As part of the Lundin Group, Lundin Gold is committed to delivering value to our shareholders, providing economic and social benefits to the communities and countries we work in, while minimizing our environmental footprint. This commitment is supported by the Lundin Foundation which works in partnership with host governments, local communities, and others to improve the management of, and benefit streams from, resource development projects. Since acquiring Aurelian Ecuador S.A. in December 2014, our activities have been focused on the development of the Fruta del Norte Project (FDN) in Ecuador, and we anticipate an estimated investment in capital assets of US$684 million to construct FDN.
Lundin Gold is committed to developing the Fruta del Norte Project into a leading gold mining operation in Ecuador, and one which creates shared value with local communities and its host nation.
A construction project of this scale entails the procurement of goods and services representing approximately 15,000 line items. This means that our Project has a significant opportunity to leverage its purchasing power to stimulate the long-term economic development of the region through job creation and business growth.
As part of developing an inclusive and local procurement strategy, we worked with the Lundin Foundation and other partners to study the capacity of existing enterprises in the region hosting our Project. This study assessed over 500 such organizations. The evaluation considered management, legal structure, industry experience, existing contracts, and access to financing.
The results of the study highlight some of the barriers we, as well as other prospective suppliers, contractors and employers, face. We learned that 78 percent of the businesses studied were small, private concerns. Only 13 percent were formally registered, for example, as limited liability companies. Only 23 percent had insurance coverage for key functions or assets, such as infrastructure, inventory, vehicles, or employees, while none had any third-party certification or accreditation. Overall, the study showed typical conditions observed in relatively remote mining regions or new mining economies.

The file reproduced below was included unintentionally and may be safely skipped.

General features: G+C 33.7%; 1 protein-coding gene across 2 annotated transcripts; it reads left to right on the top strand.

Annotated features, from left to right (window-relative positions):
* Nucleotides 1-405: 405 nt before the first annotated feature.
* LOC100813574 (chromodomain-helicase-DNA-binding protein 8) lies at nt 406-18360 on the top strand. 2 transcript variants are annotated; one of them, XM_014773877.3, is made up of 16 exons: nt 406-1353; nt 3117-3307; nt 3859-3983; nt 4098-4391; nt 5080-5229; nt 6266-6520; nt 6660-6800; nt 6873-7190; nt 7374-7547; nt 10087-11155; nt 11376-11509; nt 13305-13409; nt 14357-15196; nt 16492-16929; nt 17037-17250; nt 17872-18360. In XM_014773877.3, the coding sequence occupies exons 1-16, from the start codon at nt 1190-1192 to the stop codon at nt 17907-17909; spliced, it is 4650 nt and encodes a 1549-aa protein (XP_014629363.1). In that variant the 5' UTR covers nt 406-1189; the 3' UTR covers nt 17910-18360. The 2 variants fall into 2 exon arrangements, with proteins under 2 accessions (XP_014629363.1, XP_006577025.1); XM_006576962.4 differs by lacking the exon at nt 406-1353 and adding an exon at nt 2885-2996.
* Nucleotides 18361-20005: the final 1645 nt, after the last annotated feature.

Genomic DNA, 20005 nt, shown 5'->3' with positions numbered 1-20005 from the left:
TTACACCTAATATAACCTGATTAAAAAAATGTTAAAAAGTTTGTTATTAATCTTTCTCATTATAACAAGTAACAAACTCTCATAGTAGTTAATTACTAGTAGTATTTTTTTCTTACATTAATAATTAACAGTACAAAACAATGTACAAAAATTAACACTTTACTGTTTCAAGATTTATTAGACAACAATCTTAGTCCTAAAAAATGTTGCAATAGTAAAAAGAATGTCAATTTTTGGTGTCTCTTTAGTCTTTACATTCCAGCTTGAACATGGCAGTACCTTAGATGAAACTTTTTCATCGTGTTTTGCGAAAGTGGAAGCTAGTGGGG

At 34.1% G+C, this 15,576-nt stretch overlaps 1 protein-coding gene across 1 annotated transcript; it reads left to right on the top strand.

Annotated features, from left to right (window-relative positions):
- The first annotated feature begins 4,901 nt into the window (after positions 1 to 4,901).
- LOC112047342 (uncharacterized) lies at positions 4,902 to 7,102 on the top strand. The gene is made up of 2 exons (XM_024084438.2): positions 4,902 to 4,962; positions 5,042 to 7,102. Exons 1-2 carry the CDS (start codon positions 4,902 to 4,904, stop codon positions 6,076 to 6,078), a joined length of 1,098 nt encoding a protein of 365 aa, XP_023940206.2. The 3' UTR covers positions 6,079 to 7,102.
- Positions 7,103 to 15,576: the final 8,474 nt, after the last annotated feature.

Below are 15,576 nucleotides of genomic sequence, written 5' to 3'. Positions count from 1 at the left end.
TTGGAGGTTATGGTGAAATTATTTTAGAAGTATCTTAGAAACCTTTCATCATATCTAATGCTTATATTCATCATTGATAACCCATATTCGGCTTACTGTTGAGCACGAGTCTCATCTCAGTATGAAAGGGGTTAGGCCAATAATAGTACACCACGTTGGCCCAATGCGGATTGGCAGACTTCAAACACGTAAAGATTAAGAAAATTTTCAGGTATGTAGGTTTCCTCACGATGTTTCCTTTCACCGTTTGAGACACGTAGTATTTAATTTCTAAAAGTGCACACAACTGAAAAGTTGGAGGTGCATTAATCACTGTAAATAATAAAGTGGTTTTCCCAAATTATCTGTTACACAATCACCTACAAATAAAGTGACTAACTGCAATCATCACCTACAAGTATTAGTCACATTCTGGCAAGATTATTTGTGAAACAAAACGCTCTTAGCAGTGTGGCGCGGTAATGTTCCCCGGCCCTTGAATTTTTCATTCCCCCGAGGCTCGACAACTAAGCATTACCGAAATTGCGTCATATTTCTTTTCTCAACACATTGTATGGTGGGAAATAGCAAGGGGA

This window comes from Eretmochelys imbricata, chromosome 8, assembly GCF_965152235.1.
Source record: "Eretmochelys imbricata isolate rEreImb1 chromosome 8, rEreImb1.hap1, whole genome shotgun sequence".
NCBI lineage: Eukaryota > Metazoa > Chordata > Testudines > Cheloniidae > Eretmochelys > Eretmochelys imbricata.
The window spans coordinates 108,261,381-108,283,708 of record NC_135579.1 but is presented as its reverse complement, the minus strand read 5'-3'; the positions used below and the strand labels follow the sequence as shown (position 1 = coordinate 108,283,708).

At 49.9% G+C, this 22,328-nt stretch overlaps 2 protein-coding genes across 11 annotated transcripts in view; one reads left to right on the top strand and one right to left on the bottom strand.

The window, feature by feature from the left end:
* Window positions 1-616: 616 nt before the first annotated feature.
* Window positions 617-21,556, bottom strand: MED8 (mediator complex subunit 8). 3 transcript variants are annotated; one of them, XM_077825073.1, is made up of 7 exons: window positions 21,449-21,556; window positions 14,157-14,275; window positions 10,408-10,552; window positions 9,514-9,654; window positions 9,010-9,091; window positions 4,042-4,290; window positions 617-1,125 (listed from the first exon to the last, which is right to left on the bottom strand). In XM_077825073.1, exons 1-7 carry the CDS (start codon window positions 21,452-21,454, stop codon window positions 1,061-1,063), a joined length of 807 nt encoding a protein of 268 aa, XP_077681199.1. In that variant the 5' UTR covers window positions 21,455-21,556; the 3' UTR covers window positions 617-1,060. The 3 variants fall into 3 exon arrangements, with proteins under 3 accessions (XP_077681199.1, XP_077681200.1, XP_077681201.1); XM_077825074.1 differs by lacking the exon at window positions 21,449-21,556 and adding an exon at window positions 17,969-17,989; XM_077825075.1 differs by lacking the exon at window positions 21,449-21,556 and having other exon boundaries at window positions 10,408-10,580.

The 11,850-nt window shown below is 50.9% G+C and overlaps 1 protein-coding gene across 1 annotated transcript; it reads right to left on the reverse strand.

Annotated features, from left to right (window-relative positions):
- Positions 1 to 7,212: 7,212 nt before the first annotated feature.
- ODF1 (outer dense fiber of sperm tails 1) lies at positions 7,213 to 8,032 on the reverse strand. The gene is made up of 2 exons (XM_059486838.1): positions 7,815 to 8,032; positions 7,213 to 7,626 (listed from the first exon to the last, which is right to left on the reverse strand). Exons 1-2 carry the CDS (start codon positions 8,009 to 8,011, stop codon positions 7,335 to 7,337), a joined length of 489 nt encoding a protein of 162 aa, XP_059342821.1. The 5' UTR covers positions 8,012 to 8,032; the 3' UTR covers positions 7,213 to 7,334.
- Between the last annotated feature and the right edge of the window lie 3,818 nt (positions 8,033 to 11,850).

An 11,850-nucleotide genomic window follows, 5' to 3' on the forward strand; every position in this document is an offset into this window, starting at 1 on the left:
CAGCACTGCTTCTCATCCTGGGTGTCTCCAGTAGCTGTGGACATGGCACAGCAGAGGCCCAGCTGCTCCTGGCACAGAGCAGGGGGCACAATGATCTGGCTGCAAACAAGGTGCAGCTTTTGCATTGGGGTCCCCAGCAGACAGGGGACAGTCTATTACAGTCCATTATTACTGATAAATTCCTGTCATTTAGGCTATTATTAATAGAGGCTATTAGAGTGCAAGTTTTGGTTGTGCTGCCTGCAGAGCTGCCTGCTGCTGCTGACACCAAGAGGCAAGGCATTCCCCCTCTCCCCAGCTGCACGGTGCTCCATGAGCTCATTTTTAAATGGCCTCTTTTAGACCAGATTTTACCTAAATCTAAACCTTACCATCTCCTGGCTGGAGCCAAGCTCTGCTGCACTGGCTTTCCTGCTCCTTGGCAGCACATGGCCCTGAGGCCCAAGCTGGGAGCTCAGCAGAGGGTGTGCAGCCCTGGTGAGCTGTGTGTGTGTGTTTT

Given this context, we drafted a local procurement strategy which defines four priority areas linked to their geographic proximity to the Frute del Norte Project, as well as other criteria. This strategy was developed together with members of the community through the roundtable dialogue process.
In response to this dialogue, we are making our supplier and procurement platforms more accessible, continue to provide tender workshops, provide constructive feedback for unsuccessful bidders, and seek to manage expectations. We also expressed a preference for companies that can demonstrate local value creation, local employment and ownership, and fall within the small- and medium-sized businesses category.
Through the Lundin Foundation, we plan to hire staff dedicated to support local procurement efforts, and have developed partnerships with a business incubator to help improve the capacity of selected local businesses. We continue to raise awareness about our procurement practices through the roundtable dialogue process, and continue to assist local business to register in our supplier database. We consider expedited payment terms for local suppliers, and are working with financial institutions and insurance providers to address some of the challenges faced by local suppliers.
A successful example of our efforts to develop local procurement opportunities includes the start-up of Catering Las Peñas.